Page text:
Daily Archives: 14/06/2014

EY Survey: ‘Cyber crime tops list of fraud concerns for UK businesses’

UK businesses see cybercrime as a bigger threat than their international counterparts, with 74% of respondents to EY’s latest survey stating this area poses a high risk to their organisation compared to 49% globally

Businesses are also more concerned with the cyber threat from their own employees (36%) than from organised crime (26%)

Despite the UK performing better than the global average on serious fraud and corruption, 14% of UK businesses still reported a significant fraud in the last two years while 18% of executives consider bribery and corruption to be widespread

Despite the recent introduction of the UK Bribery Act, 46% of respondents in the UK agree it’s acceptable to offer entertainment to retain business compared to 29% internationally

EY’s 13th Global Fraud Survey has found cyber crime to be one of the biggest concerns for UK businesses. Specifically, 74% of respondents stated cyber crime to be a high risk to their organisation compared to 49% globally (second only to Brazil at 76%).

The survey included in-depth interviews with more than 2,700 executives across 59 countries (of which 50 respondents were from the UK), including chief financial officers, chief compliance officers, general counsel and heads of internal audit.

UK businesses view cyber crime as a bigger threat than their international counterparts, with 74% of respondents to EY’s latest survey stating this area poses a high risk to their organisation compared to 49% globally

UK businesses view cyber crime as a bigger threat than their international counterparts, with 74% of respondents to EY’s latest survey stating this area poses a high risk to their organisation compared to 49% globally

Globally, nearly 40% of all respondents believe that bribery and corruption are widespread in their country. However, in contrast this figure drops to 18% in the UK.

Despite the UK performing well on serious fraud and corruption, the survey does highlight that almost half (46%) of UK executives are willing to offer corporate entertainment in order to retain business. This is far higher than the global average of 29%.

John Smart, head of EY’s UK Fraud Investigation and Dispute Services (FIDS) practice, commented: “The rest of the world is playing ‘catch up’ with the UK in recognising cyber crime as a serious threat. High-profile cyber crime incidents and a number of Government initiatives may have played an important role in ensuring high awareness of this issue among business leaders here in the UK.”

Smart continued with a warning> “The conversation now needs to move on to how businesses respond to these dangers,” he urged. “Awareness is just the beginning. Business leaders need to ensure robust incident response strategies are in place. When a data breach does occur, many companies fail to investigate how and why an attack has taken place which can leave networks compromised and exposed as the full extent of the breach is never uncovered.”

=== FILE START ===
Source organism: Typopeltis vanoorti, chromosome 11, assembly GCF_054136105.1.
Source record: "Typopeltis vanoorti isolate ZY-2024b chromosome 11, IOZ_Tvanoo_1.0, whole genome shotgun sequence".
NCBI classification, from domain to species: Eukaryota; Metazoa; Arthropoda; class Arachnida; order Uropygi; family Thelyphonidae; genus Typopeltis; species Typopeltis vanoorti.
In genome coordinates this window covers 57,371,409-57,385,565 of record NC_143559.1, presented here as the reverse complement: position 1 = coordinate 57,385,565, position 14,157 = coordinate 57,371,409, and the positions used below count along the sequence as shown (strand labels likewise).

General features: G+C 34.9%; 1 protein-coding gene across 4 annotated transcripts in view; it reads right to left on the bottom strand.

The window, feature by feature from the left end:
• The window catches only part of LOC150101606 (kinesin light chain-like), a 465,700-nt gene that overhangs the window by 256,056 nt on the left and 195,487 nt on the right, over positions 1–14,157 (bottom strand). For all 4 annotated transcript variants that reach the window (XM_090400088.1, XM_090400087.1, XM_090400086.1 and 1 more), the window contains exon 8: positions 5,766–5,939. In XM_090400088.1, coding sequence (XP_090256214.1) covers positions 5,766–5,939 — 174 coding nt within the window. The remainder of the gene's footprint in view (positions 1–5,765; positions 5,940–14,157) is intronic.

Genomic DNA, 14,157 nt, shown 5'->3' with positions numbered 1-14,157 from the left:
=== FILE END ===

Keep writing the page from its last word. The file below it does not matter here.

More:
The cyber threat from within

The research also found that businesses perceive employees to be a bigger concern (36%) than organised criminals (26%) when it comes to sources of cybercrime.

Paul Walker, head of Forensic Technology and Discovery Services at EY, explained: “The results may not necessarily indicate mistrust between employers and employees when it comes to cyber crime issues. The issue is whether employees take cyber crime as seriously as management do.”

Walker added: “Employees are sometimes seen as the weak link with individuals susceptive to phishing e-mails, where spoof e-mails are sent out in an attempt to gain passwords or confidential information, downloading viruses and transferring files to unauthorised personal devices.”

Encouraging picture on fraud compliance

The UK is performing significantly better than the rest of the world when it comes to getting the basics right around fraud and corruption. According to the survey, 94% of respondents agree that senior managers in the UK have strongly communicated a commitment to anti-bribery policies – roughly 10% more than the global average.

Despite the UK performing better than the global average when it comes to serious fraud and corruption, 14% of UK businesses still reported a significant fraud in the last two years

Despite the UK performing better than the global average when it comes to serious fraud and corruption, 14% of UK businesses still reported a significant fraud in the last two years

UK businesses are also top of the preparation table, with 88% having attended some form of bribery and corruption training. Furthermore, the UK is third globally when it comes to whistleblowing procedures, with 82% of respondents stating that their organisation has a whistleblowing hotline.

Despite these important processes being in place, 14% of UK businesses still reported a significant fraud in the last two years while 18% of executives consider bribery and corruption to be widespread. This may demonstrate that a culture of good compliance is failing to work its way down organisations.